Consumer Duty and fair value: where are you now?
The FCA has published the findings from its
As a result of this multi-firm initiative, the regulator found that almost 400 financial promotions required removal or amendment due to their misrepresentative content. Adverts were highlighted as failing to meet FCA standards for a number of reasons, including providing inaccurate information, highlighting product benefits without counterbalancing what the risks may be to customers, or using a firm’s ‘FCA regulated’ status in a promotional manner.
With later life mortgages being the most popular type of equity release product, these are often a favoured choice for consumers who want to release money tied up in the value of their home. Often, the customers being sold to are at a higher risk of having vulnerable characteristics – which places even greater emphasis on the need for clear customer advice surrounding potentially complex products. The regulator outlined this issue further in its 2022/23 Business Plan and, in turn, reiterated its intention to review its previous findings of poor-quality advice in the market.
This latest FCA’s review concluded there was a lack of consideration of borrowers’ income and expenditure in some instances, as well as notable absences to consider suitable alternative products for the customer. The review also established that some firms were prioritising sales at the expense of quality advice and steering customer outcomes in preference to later life mortgage products.
In turn, the majority of firms have since changed how their advisors are incentivised in order to drive through the improvements required.
All providers involved in the latest findings have subsequently made changes to their sales and advice processes – and the attention now turns to intermediaries not involved in the review. These businesses are being urged to think through how the findings may affect their own promotions and suitability of advice to ensure compliance with the FCA’s rules and principles, including the Consumer Duty.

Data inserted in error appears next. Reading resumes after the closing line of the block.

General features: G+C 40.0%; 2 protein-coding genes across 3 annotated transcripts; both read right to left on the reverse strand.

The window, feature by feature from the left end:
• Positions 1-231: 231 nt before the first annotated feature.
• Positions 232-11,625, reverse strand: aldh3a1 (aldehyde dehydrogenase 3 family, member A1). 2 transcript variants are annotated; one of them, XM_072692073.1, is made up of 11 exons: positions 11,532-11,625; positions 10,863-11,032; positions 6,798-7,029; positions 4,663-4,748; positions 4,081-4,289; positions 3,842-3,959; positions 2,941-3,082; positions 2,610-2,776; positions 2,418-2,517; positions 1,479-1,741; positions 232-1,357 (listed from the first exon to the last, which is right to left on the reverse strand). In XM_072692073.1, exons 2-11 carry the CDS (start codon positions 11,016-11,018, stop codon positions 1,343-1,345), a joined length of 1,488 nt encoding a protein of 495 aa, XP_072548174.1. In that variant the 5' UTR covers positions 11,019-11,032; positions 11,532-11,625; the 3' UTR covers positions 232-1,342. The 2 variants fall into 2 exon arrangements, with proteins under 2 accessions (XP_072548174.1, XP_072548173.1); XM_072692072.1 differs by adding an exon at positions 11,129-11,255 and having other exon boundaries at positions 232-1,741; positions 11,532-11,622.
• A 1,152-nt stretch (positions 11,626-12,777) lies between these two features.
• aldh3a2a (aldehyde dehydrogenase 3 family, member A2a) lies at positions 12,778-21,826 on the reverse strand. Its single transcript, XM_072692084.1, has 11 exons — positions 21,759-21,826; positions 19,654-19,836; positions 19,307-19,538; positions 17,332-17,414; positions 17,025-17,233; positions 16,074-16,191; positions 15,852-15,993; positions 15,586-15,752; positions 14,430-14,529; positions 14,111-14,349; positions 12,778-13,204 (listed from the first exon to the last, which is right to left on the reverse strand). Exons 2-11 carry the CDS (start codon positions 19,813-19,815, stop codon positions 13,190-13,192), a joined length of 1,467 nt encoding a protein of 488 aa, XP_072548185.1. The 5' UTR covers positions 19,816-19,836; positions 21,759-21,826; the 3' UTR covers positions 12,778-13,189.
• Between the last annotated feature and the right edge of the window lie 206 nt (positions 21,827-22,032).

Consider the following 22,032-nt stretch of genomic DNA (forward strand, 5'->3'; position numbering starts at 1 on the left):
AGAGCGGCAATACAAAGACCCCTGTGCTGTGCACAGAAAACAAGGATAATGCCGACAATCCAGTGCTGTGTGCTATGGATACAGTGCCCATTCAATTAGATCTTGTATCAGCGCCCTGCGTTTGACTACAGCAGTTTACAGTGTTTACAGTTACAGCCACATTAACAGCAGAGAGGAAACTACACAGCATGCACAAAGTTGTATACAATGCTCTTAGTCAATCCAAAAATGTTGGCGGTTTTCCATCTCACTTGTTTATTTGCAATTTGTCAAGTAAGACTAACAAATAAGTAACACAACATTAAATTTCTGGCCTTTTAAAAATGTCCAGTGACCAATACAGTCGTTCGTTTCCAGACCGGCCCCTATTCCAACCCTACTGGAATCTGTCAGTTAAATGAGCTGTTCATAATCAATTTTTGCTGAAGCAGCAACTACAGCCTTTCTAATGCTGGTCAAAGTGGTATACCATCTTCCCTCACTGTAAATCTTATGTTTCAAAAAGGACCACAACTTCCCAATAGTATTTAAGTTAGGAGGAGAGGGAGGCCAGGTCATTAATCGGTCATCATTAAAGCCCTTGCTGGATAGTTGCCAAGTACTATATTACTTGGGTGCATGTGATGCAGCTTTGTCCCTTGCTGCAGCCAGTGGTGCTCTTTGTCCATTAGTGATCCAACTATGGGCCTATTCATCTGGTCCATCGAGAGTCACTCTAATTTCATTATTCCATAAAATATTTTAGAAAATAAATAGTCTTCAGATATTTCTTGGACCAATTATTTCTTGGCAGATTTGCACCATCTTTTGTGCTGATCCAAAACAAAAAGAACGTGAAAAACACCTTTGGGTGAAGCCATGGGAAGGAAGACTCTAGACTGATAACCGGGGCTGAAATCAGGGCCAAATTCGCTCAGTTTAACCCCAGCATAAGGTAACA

When advising later life mortgage customers, firms need to consider a multitude of points to determine that their consumers are receiving good outcomes through suitable advice. As such, intermediaries need to make sure their communications are understandable, clear and fair, whilst giving borrowers the time to make effective decisions through open and balanced conversations – with full disclosure of what alternative product options are available to them.
Seeking external support can be a beneficial step for later life mortgage providers to enable an objective, independent review of advice processes, financial promotions and advice files. The FCA has been very clear in their expectations for firms, and it will not delay in intervening with firms who fall short of the required standard.
Discuss your next steps… get in touch for an exploratory conversation about how TCC’s team of compliance experts can help ensure you’re meeting the regulator’s latest later life mortgage standards.